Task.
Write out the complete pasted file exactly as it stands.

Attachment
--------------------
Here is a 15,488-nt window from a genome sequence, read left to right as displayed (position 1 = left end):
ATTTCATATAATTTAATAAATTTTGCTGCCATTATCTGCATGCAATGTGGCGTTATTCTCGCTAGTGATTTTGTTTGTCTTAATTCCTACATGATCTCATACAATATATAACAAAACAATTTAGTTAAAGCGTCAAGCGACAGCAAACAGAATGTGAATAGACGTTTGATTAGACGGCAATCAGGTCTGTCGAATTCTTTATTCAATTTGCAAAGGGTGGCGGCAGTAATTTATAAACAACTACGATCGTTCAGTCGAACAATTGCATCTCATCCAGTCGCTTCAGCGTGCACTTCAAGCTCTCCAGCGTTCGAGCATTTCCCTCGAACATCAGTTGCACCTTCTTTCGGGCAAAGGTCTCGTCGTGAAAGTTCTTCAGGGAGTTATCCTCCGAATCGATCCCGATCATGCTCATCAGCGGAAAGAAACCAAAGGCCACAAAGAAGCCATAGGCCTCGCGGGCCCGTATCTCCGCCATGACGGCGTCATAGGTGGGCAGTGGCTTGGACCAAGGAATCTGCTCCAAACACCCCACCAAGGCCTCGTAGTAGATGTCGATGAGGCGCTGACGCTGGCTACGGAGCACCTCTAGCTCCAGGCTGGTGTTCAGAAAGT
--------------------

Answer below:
Here is a 15,488-nt window from a genome sequence, read left to right as displayed (position 1 = left end):
ATTTCATATAATTTAATAAATTTTGCTGCCATTATCTGCATGCAATGTGGCGTTATTCTCGCTAGTGATTTTGTTTGTCTTAATTCCTACATGATCTCATACAATATATAACAAAACAATTTAGTTAAAGCGTCAAGCGACAGCAAACAGAATGTGAATAGACGTTTGATTAGACGGCAATCAGGTCTGTCGAATTCTTTATTCAATTTGCAAAGGGTGGCGGCAGTAATTTATAAACAACTACGATCGTTCAGTCGAACAATTGCATCTCATCCAGTCGCTTCAGCGTGCACTTCAAGCTCTCCAGCGTTCGAGCATTTCCCTCGAACATCAGTTGCACCTTCTTTCGGGCAAAGGTCTCGTCGTGAAAGTTCTTCAGGGAGTTATCCTCCGAATCGATCCCGATCATGCTCATCAGCGGAAAGAAACCAAAGGCCACAAAGAAGCCATAGGCCTCGCGGGCCCGTATCTCCGCCATGACGGCGTCATAGGTGGGCAGTGGCTTGGACCAAGGAATCTGCTCCAAACACCCCACCAAGGCCTCGTAGTAGATGTCGATGAGGCGCTGACGCTGGCTACGGAGCACCTCTAGCTCCAGGCTGGTGTTCAGAAAGT